Written by: James Jayme. Photo by Milan Bubonja
If you are familiar with Howard Gardner’s multiple intelligence theory, it suggests that there are different learning styles. Among the seven distinct types of learners identified in the theory, bodily-kinesthetic learners have the closest affinity towards BJJ practitioners. These types of learners develop certain sets of skills by using repetitive movements over and over again.
In a gist, this is how muscle memory is developed and honed. Muscle memory is best described when movements were made from procedural memory. By definition, muscle memory is a type of long term cognitive memory created through a symphony of related and repetitious neural and muscular activities. Simply put, it is a product of continuous complex and repetitive motion.
Muscle Memory and Jiu Jitsu
A structured BJJ class involves discussion of a technique, and then followed by doing reps. The instructor will typically correct, recalibrate and fine tune minor and major mistakes the students are making when performing the techniques. Once the proper details to the movements have been learned, it is common in different academies to drill a situation which the technique can be applicable.
During the whole process of a BJJ class, muscle memory is at work. This is the reason why proper technique should always be learned first. Ever heard of the adage “You are what you repeatedly do”? That was a quote from Aristotle explaining how excellence is not an act but actually a habit. Well, it can also work both ways. If you don’t pay attention to details and you are sloppy with things that you repeat, it has the danger of turning things into a wrong habit.
The good thing about muscle memory is that you can outclass, and even outsmart your opponents, as reaction time becomes quicker. You can stay two to three moves ahead. It’s as if playing blitz chess against a Pokémon named Slowpoke. Unfortunately, you can’t create shortcuts when molding the perfect “A” game. It takes a lot of time, effort and dedication in order to refine your techniques based on your body type and preference. This is also the same reason why serious competitors prefer functional exercises over irrelevant isolation exercises. These workouts are programmed to mimic movements during an actual jiu jitsu match, and at the same time develop related muscle groups.
If your BJJ class lasts an hour or two, and you go to class 2-3 times in a week, it is just not enough to master a technique in the shortest possible time. It is important to take supplementary mat time in order to ingrain the movements into your system. Do you ever wonder why Keenan Cornelius is tearing his competition in Purple and Brown? If you lived the BJJ lifestyle 24/7 by training 3 times a day and even living in a house filled with other high caliber jiu jitsu athletes, it’s a no brainer how easy your body can adapt jiu jitsu as a knee jerk instinct.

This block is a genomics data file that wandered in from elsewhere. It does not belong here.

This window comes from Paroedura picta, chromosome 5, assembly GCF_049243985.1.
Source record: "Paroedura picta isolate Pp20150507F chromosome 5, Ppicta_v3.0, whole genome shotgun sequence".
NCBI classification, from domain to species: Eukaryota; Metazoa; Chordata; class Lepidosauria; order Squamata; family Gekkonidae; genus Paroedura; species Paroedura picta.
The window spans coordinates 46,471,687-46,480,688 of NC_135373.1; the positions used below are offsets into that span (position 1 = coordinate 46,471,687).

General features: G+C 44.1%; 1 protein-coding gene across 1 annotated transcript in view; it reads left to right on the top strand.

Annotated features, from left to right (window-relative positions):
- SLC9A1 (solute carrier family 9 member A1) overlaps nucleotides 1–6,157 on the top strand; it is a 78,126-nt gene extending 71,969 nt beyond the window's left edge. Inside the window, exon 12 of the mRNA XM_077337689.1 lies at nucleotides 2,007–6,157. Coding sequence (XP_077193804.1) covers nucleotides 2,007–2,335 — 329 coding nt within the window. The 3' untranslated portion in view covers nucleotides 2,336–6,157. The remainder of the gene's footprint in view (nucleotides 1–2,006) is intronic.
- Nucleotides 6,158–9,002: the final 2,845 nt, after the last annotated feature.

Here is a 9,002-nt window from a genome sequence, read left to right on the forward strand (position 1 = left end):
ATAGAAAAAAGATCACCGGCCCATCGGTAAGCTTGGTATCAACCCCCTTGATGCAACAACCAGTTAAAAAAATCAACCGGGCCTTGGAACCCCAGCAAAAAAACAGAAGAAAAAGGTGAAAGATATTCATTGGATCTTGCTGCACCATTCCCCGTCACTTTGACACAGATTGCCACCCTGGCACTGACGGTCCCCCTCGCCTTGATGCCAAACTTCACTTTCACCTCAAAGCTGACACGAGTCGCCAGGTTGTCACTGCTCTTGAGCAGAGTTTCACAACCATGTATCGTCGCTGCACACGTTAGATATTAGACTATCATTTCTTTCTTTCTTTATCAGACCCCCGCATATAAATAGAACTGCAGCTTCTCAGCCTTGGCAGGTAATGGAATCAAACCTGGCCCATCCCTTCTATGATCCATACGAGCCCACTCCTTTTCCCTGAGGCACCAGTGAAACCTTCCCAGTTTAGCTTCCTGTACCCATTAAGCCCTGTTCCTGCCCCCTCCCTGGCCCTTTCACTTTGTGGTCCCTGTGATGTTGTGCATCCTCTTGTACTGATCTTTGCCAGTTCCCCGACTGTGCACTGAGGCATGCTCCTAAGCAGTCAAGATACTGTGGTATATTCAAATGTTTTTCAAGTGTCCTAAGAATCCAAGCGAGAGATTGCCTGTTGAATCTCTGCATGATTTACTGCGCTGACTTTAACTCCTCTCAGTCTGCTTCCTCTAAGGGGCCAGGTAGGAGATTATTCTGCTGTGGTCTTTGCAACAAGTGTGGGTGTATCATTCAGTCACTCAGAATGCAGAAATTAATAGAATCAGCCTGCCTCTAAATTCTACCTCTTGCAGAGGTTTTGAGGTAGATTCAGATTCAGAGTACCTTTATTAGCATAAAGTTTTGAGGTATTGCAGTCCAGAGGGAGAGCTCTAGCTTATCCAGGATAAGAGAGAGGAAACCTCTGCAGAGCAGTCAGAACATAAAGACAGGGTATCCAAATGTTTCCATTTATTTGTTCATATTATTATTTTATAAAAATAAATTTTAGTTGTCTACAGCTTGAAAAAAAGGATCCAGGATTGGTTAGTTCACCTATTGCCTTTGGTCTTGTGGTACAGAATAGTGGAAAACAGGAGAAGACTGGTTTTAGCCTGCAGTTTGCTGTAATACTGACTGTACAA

I’m not saying though that you quit your job and sleep on the mats for the rest of your life. That is just too impractical for most people. The point is, the more that you do things correctly, the better you can be on these areas. For a more practical alternative in turning specific moves to second nature, open mats can help you improve your game a lot. Attending open mats, doing flow rolling and situational partner drills, can give your system the time it needs to process and digest information until you can do things effortlessly.
If you enter the mats packed with 20 warm bodies, it is hard for the instructor to correct your movements to the last detail. Open mats is not only a period of drilling but it can also be a time where you can tweak your movements to maximize efficiency. Open mats can also be the time to inquire about certain alternatives that you can choose to add to your arsenal. But most importantly, open mats is the time where you can add more reps to whatever it is you are working on.
Benefits of Muscle Memory
Other than precision and accuracy of your movements, muscle memory also helps in decreasing the effort in doing certain movements. It’s the body’s natural way of coping with a stressful environment. The more that you do a certain movement, muscles burn fewer calories over time in an effort to achieve balance. As you learn a technique, or any particular movement, it is normal to feel awkward (and even easily exhausted) about it at first. It is the continuous repetitions that help your body become fully acquainted with the timing and motion.
Jiu jitsu is a culmination of not just muscular but also of mental activity. Using leverage and timing in order to hit the proper technique, it is important that you do things over and over again to gain mastery. Mat time contributes a large chunk to your success in jiu jitsu especially during competitions. Behind the use of your mat time is your muscle memory improving or degenerating. Now, how many reps have you done today?
I’m a Filipino BJJ practitioner from Manila. I started practicing Judo in 2008. After discovering my flawed newaza, I decided to join New Breed back in 2010. Now, I am practicing the Gentle Art under professor Mike Ancheta with Hevtek United-Ancheta Jiu Jitsu. I compete every once in a while in local tourneys in under -70kg division. I work as a freelance writer, SEO manager and an overall web guy by day. I am also the founder of Manila Kimonos and blogger for OSS and Roll (Ossandroll.blogspot.com).
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